Pandemic making nursing shortage a crisis in St. Louis

A nurse fills a syringe with COVID-19 vaccine at a mass vaccination site in Kansas City, Mo.,...
A nurse fills a syringe with COVID-19 vaccine at a mass vaccination site in Kansas City, Mo., Friday, March 19, 2021. (AP Photo/Orlin Wagner)(Orlin Wagner | AP)
Published: Oct. 3, 2021 at 1:16 PM CDT
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ST. LOUIS (AP) - The relentless toll of the pandemic has worsened the ongoing nursing shortage at St. Louis area hospitals.

Over the past decade, the nation’s nursing shortage has been growing but now with the number of nurses leaving the profession during the pandemic, it’s turning into a crisis, nurses and hospital administrators say to the St. Louis Post-Dispatch.

Turnover became heavy last fall and winter during the surge of COVID-19 patients. Now after so many people refused to get vaccinated against the coronavirus, the number of hospitalizations has surged again with the spread of the highly contagious delta variant of the virus.

Mercy is losing about 160 nurses a month out of the 8,500 working in the Chesterfield-based system’s hospitals and clinics across Missouri, Arkansas, Kansas and Oklahoma, said Betty Jo Rocchio, Mercy’s chief nursing officer. Filling the openings with new hires or travelers is becoming increasingly difficult, especially in rural areas.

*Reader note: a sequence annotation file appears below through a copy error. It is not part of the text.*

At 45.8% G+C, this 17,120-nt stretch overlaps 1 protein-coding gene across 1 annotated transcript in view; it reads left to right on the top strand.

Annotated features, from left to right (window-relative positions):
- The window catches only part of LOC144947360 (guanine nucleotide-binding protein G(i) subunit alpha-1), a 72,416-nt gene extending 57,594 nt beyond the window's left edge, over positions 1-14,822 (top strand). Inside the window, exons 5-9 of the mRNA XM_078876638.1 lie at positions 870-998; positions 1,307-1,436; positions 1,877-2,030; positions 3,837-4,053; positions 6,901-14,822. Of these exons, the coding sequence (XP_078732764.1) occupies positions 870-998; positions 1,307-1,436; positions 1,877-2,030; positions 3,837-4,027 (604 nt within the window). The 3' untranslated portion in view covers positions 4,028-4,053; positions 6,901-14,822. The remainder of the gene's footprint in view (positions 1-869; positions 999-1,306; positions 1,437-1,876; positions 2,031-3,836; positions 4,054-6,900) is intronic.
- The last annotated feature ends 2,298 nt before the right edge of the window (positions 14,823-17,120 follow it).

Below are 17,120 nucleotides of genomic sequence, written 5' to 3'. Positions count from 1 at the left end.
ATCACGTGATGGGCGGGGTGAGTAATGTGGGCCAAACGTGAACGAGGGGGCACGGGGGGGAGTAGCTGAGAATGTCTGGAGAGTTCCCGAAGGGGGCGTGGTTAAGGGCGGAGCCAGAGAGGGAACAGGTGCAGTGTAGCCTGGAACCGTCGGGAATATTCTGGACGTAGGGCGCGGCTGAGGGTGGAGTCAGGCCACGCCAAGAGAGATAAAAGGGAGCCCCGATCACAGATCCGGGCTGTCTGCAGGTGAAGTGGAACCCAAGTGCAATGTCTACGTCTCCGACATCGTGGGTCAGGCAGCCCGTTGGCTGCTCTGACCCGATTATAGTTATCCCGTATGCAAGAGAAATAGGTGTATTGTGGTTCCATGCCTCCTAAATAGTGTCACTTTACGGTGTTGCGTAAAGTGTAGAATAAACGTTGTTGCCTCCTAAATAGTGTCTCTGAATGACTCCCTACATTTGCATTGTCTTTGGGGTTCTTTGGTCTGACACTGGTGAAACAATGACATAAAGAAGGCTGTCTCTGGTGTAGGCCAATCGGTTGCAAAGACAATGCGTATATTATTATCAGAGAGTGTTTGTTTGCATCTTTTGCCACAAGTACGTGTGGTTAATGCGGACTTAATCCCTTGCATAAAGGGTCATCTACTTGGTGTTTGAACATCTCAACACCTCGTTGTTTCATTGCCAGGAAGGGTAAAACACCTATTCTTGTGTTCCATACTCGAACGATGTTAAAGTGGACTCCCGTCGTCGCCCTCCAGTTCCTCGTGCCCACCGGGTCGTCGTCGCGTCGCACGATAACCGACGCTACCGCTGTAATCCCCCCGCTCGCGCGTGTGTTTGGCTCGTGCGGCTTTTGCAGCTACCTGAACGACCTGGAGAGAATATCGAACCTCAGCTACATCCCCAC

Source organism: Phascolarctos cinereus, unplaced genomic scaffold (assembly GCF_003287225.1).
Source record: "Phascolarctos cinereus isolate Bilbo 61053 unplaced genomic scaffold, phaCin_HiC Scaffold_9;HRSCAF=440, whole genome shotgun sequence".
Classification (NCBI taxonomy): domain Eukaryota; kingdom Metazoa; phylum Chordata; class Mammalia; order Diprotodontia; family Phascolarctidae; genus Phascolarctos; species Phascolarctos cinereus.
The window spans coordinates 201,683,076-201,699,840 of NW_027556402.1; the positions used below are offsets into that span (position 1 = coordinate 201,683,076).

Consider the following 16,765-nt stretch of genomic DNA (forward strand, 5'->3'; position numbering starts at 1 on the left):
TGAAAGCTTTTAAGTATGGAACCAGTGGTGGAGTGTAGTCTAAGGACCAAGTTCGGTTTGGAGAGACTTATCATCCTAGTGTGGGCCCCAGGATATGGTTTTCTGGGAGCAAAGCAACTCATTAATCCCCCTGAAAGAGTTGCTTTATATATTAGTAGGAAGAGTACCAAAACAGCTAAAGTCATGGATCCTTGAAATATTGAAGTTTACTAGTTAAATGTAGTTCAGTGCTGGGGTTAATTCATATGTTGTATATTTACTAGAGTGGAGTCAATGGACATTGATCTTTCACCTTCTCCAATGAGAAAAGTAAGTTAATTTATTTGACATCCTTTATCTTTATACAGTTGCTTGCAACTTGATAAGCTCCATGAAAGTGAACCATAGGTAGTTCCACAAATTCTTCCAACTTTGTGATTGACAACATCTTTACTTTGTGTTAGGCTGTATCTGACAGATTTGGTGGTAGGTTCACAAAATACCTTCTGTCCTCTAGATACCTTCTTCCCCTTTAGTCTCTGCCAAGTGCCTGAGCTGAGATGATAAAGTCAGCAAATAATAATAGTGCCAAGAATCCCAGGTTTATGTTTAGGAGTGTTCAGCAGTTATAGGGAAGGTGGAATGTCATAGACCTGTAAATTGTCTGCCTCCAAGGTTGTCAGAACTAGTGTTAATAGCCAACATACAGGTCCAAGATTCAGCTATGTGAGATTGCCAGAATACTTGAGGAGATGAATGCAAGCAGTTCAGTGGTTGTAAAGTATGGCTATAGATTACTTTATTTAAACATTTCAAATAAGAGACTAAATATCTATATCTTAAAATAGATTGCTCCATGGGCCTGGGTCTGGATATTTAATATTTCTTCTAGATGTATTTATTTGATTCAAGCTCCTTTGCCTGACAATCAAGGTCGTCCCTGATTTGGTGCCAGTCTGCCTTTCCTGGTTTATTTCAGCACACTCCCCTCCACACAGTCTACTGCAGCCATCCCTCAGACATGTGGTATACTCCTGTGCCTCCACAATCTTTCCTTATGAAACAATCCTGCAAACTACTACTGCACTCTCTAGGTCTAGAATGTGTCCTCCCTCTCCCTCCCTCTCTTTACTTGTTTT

“It’s pretty serious,” Rocchio said. “It’s impacting the amount of patients in this country that we can take care of.”

After a stressful summer, some nurses have stopped giving in to requests to work extra hours. Some are switching to less stressful careers. Some have retired early. Others have left hospital jobs to become a temporary traveling nurse that are in massive demand that comes with salaries four or five times higher than what nurses would typically make.

Jeremy Fotheringham, president of eight SSM Health St. Louis-area hospitals, said the shortage is “severe,” with about 80 out of 5,500 system nurses leaving each month. He and other hospital officials are in constant communication about how to make sure they are able to care for everyone.

“I’ve been in health care almost 25 years, and I’ve never seen anything close to the challenges that we are facing now for all the people that work in our hospitals and clinics,” Fotheringham said.

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